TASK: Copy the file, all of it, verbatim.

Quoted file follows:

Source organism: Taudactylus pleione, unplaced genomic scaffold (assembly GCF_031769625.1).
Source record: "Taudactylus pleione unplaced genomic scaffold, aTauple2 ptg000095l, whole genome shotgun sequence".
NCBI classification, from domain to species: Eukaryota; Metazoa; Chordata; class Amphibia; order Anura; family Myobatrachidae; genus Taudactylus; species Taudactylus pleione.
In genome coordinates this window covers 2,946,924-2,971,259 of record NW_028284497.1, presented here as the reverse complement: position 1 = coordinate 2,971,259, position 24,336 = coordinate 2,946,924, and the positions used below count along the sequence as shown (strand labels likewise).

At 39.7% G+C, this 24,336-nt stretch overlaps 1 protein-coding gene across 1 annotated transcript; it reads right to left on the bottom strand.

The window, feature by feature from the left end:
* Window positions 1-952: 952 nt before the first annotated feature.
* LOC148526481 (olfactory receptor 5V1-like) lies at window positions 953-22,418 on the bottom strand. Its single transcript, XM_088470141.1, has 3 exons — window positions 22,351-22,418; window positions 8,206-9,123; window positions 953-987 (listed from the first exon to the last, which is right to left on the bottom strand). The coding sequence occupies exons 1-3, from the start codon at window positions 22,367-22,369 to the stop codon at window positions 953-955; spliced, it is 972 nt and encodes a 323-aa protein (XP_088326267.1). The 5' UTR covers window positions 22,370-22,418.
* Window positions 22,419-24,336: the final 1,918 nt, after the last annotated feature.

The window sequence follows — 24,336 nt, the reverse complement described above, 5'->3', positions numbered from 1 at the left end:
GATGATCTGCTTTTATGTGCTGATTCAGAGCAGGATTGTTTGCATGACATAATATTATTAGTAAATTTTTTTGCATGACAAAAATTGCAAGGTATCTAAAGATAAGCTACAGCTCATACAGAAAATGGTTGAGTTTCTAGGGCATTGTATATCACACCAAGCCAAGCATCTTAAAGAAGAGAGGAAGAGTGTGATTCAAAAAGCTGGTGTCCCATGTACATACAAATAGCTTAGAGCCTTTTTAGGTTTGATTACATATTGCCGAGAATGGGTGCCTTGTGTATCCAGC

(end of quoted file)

Source organism: Taudactylus pleione, unplaced genomic scaffold (assembly GCF_031769625.1).
Source record: "Taudactylus pleione unplaced genomic scaffold, aTauple2 ptg000095l, whole genome shotgun sequence".
NCBI classification, from domain to species: Eukaryota; Metazoa; Chordata; class Amphibia; order Anura; family Myobatrachidae; genus Taudactylus; species Taudactylus pleione.
In genome coordinates this window covers 2,946,924-2,971,259 of record NW_028284497.1, presented here as the reverse complement: position 1 = coordinate 2,971,259, position 24,336 = coordinate 2,946,924, and the positions used below count along the sequence as shown (strand labels likewise).

At 39.7% G+C, this 24,336-nt stretch overlaps 1 protein-coding gene across 1 annotated transcript; it reads right to left on the bottom strand.

The window, feature by feature from the left end:
* Window positions 1-952: 952 nt before the first annotated feature.
* LOC148526481 (olfactory receptor 5V1-like) lies at window positions 953-22,418 on the bottom strand. Its single transcript, XM_088470141.1, has 3 exons — window positions 22,351-22,418; window positions 8,206-9,123; window positions 953-987 (listed from the first exon to the last, which is right to left on the bottom strand). The coding sequence occupies exons 1-3, from the start codon at window positions 22,367-22,369 to the stop codon at window positions 953-955; spliced, it is 972 nt and encodes a 323-aa protein (XP_088326267.1). The 5' UTR covers window positions 22,370-22,418.
* Window positions 22,419-24,336: the final 1,918 nt, after the last annotated feature.

The window sequence follows — 24,336 nt, the reverse complement described above, 5'->3', positions numbered from 1 at the left end:
GATGATCTGCTTTTATGTGCTGATTCAGAGCAGGATTGTTTGCATGACATAATATTATTAGTAAATTTTTTTGCATGACAAAAATTGCAAGGTATCTAAAGATAAGCTACAGCTCATACAGAAAATGGTTGAGTTTCTAGGGCATTGTATATCACACCAAGCCAAGCATCTTAAAGAAGAGAGGAAGAGTGTGATTCAAAAAGCTGGTGTCCCATGTACATACAAATAGCTTAGAGCCTTTTTAGGTTTGATTACATATTGCCGAGAATGGGTGCCTTGTGTATCCAGC